Secret court 'troubled' by NSA surveillance, ruled illegal

Summary:A secret Washington D.C.-based surveillance court found an NSA email and data collection program illegal in 2011, as it collected tens of thousands of American emails each year.

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The U.S. government on Wednesday released a secret court ruling that found some surveillance conducted by the National Security Agency illegal.

The Electronic Frontier Foundation (EFF) heralded the release of the 86-page opinion by the Foreign Intelligence Surveillance Court (FISC), set up under its namesake 1978 act, as a "victory."

The Director for National Intelligence James Clapper announced in a statement, following the release of the court opinion, the establishment of a review group which will report on the U.S.' surveillance capabilities by mid-December.

The group will assess "whether the U.S. employs its technical collection capabilities in a manner that optimally protects our national security [...] while appropriately accounting for other policy considerations, such as the risk of unauthorized disclosure and our need to maintain the public trust."

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It comes after weeks of leaks releases by a number of U.K. and U.S. newspapers and outlets acquired by former NSA contractor Edward Snowden, who blew the whistle on a number of U.S. government surveillance programs in June.

The court document, dated October 3, 2011, found some of the NSA's collections to be in breach of the Fourth Amendment, which gives U.S. persons protections against unreasonable searches and seizures. 

It's not the first time the opinion has been released. It was published in January, but the document was so heavily redacted it was impossible to read, bar a single sentence that offered nothing of value.

In the readable (albeit still heavily redacted) opinion, the court said it was "troubled" that the government's revelations over the NSA's acquisition of Internet traffic was the third time in less than three years in which the government disclosed a "substantial misrepresentation" of the scope of its collection programs.

The now-discontinued "upstream" program diverted large quantities of international data from fiber cables running in and out of the U.S. into a data center, where it could be stored and analyzed.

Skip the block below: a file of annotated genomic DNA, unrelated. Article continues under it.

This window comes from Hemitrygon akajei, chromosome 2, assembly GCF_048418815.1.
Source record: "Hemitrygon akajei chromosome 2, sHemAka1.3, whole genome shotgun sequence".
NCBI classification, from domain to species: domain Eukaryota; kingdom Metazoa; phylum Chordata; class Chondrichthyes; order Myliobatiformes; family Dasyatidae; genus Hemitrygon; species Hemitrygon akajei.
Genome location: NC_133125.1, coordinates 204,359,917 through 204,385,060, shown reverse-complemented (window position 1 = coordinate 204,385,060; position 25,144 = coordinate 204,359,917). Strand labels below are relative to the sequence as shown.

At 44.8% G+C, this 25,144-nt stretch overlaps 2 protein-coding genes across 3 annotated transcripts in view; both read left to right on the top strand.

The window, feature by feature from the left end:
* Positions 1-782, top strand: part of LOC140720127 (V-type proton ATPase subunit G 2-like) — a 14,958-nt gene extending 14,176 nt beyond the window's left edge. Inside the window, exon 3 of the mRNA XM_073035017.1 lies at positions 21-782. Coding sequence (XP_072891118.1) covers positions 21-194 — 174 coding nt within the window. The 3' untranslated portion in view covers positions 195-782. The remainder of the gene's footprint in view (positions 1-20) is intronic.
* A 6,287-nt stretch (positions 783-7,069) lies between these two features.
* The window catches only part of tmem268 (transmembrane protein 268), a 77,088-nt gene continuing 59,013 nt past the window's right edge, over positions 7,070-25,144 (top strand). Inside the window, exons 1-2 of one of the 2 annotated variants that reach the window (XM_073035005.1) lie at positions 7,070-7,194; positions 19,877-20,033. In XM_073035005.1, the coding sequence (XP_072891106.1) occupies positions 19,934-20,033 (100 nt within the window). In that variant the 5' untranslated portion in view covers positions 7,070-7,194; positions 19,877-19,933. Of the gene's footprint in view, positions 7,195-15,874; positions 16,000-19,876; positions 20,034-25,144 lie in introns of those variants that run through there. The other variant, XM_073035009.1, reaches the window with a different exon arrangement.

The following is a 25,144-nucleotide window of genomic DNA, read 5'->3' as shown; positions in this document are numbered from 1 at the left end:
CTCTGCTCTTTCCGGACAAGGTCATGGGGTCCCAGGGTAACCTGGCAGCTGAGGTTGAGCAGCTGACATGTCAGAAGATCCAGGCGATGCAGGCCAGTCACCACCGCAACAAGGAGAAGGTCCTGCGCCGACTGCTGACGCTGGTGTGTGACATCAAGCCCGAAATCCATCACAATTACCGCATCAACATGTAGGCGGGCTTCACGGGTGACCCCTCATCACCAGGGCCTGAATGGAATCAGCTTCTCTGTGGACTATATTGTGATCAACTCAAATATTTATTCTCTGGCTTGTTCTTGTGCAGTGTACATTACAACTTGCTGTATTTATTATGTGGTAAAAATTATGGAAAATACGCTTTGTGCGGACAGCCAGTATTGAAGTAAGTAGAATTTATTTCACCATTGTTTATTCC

Investigative reporting by ZDNet in June  first detailed how fiber and telecoms companies were ordered under law to allow vast amounts of data belonging to U.S. citizens and foreign nationals to be wiretapped. 

Realistically, the NSA was unable to filter out the communications of Americans speaking to other Americans.

According to NSA estimates, as much as 56,000 "wholly domestic communications" may have been acquired, and are being acquired, by the government agency per year. 

NSA acquires more than 250 million Internet communications each year under Section 702 of FISA, the document states. Most are obtained from Internet providers. The court opinion also says that the NSA's upstream program constitutes only approximately 9 percent of the total Internet communications being acquired under Section 702.

Earlier on Wednesday, a report by The Wall Street Journal claimed the NSA could reach as much  as 75 percent of all U.S. Internet traffic .

"The exceptions to minimization requirements mean information gathered on Americans could be used in ordinary criminal investigations, according to rules approved by the FISA court," the Journal wrote.

One month after the FISC ruled the upstream program unconstitutional, the NSA adjusted its collection process to filter out wholly American traffic away from international traffic. It also purged any domestic traffic that it received. 

"Contrary to the government's repeated assurances, [the] NSA had been routinely running [search] queries of the metadata using querying terms that did not meet the required standard for querying," the document said. 

The court concluded, it read, that this requirement had been "so frequently and systematically violated that it can fairly be said that this critical element of the overall [...] regime has never functioned effectively."

Topics: Security

About

Zack Whittaker writes for ZDNet, CNET, and CBS News. He is based in New York City.

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